This is something that I’ve kind of been wondering about, given that Steve Tambellini is about to make a decision about the appropriate price to pay Ales Kotalik, assuming that he wants him to come back. In order to understand how valuable Kotalik’s skill at putting the puck in the net during the shootout is, you need to understand how often NHL players as a group can do this. The particularly relevant group are the players who a coach will be choosing as his options in the event that he doesn’t have Kotalik available.
David Staples linked to a piece on NHL.com the other day with some quotes from Tambellini and Jim Rutherford about the shootout that’s worth taking a look at. There were a couple of paragraphs in particular that caught my eye:
NHL General Managers are in agreement that if a player wants to keep his job in the League, he can’t only excel as a shootout specialist, but it sure helps his market value if he can score consistently in the breakaway competition.
In most cases, shootout prowess has become a small part of the player evaluation process.
“I think you could carry a guy on your fourth line that you consider a specialist, a real solid fourth-line player that can be a difference-maker in the end,” Rutherford said. “It would kind of be like in baseball where you have the pinch-hitter. He doesn’t play every day, but he’s a guy that can come off the bench and make a difference in the game.”
The chart at left summarizes the shootout results by spot (not round, although OBVIOUSLY 1 and 2 are Round 1 etc.) in the shootout since the introduction of the shootout in 2005-06. I haven’t seen this before but this, in my mind, is the critical piece of information in figuring out when a guy starts adding value to your team in the shootout. The last column, “Over”, deals with how the shootout is finished after that shooter in the rotation. So, for instance, you can see that 12.7% of shootouts are finished after four shots and 38.8% of shootouts are finished after five shots. Obviously, 26.1% of shootouts ended precisely on the fifth shot.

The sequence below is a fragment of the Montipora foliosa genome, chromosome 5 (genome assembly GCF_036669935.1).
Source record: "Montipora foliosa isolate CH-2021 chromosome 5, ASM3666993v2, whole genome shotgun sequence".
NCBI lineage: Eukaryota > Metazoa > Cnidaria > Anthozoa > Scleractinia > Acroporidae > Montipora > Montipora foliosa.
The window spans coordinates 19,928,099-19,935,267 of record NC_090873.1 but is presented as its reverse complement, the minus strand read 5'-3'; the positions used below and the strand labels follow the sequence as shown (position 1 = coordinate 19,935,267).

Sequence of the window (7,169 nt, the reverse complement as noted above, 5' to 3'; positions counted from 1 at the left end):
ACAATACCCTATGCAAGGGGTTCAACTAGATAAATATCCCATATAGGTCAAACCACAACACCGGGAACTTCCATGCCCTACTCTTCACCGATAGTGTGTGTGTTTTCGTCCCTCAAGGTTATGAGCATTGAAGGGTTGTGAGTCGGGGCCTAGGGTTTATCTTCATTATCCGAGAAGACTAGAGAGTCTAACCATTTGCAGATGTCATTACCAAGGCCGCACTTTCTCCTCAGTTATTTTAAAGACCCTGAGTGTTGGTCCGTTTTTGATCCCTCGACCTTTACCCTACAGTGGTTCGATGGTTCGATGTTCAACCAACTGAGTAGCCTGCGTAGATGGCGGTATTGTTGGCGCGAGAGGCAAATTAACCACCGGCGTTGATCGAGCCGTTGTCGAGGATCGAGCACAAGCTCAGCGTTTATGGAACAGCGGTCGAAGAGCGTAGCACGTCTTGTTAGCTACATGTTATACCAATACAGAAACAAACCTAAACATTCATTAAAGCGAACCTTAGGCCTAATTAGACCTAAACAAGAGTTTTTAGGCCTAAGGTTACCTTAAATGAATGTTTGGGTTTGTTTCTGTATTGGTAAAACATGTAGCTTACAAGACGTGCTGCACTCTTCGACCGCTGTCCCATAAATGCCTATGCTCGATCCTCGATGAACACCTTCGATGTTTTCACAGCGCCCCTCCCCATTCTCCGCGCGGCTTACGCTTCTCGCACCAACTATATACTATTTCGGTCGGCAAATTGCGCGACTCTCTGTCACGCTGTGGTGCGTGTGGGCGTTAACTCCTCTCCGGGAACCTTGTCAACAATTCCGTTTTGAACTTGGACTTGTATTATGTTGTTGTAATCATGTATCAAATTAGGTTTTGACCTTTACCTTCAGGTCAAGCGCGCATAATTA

There was some discussion in various places about the decision to shoot first and I suppose that I could see some argument that it makes sense to choose one over the other if your goalie is very good or very bad at it – if the shootout can be finished with your team having a disparate number of shots and your goalie is either way above the norm or way below, it seems to me that there’s some argument that you want to maximize/limit his exposure. As you’ll see from the chart, 26% of shootouts are ended with the fifth shot. With that said, I haven’t gone and checked to see if the numbers add up and I kind of suspect that there’s no difference, or that it’s negligible.
In any event, what really interested me was the exceedingly small difference between shooters 1-6 and shooters 7-12. Shooters 1-6 scored 1153 goals on 3423 shots (33.7%); shooters 7-12 scored 234 goals on 708 shots (33.1%). There’s some dropoff after that – shooters after the twelfth shooter scored 42 goals on 182 shots (23.1%) but they appear pretty infrequently – only one game in twenty goes beyond twelve shooters. As the average team plays 10 or 11 shootouts annually, that’s one shootout that extends beyond twelve shooters every year or so.
To come back to what I was really interested in though, my sense is that the replacement level for the shootout is probably pretty high. If I was trying to put a value on Kotalik’s contribution in the shootout – and I have some ideas about that – I’d probably be starting from the perspective that I could get 33% shooting from someone else. My preliminary analysis comes up with a 50% shooter being worth something like .7 points or so above what a 33% shooter is worth, assuming 10 shootouts a year and that he’s healthy and available for all of them.
To come back to Rutherford’s point above, that there’s room for a solid fourth-liner type who can get it done on the shootout…I’m not even sure that he’d have to be a solid fourth-liner. A guy like Kotalik, as long as he can play on the fourth line at a replacement level and maintain his shootout performance, he’s a useful player.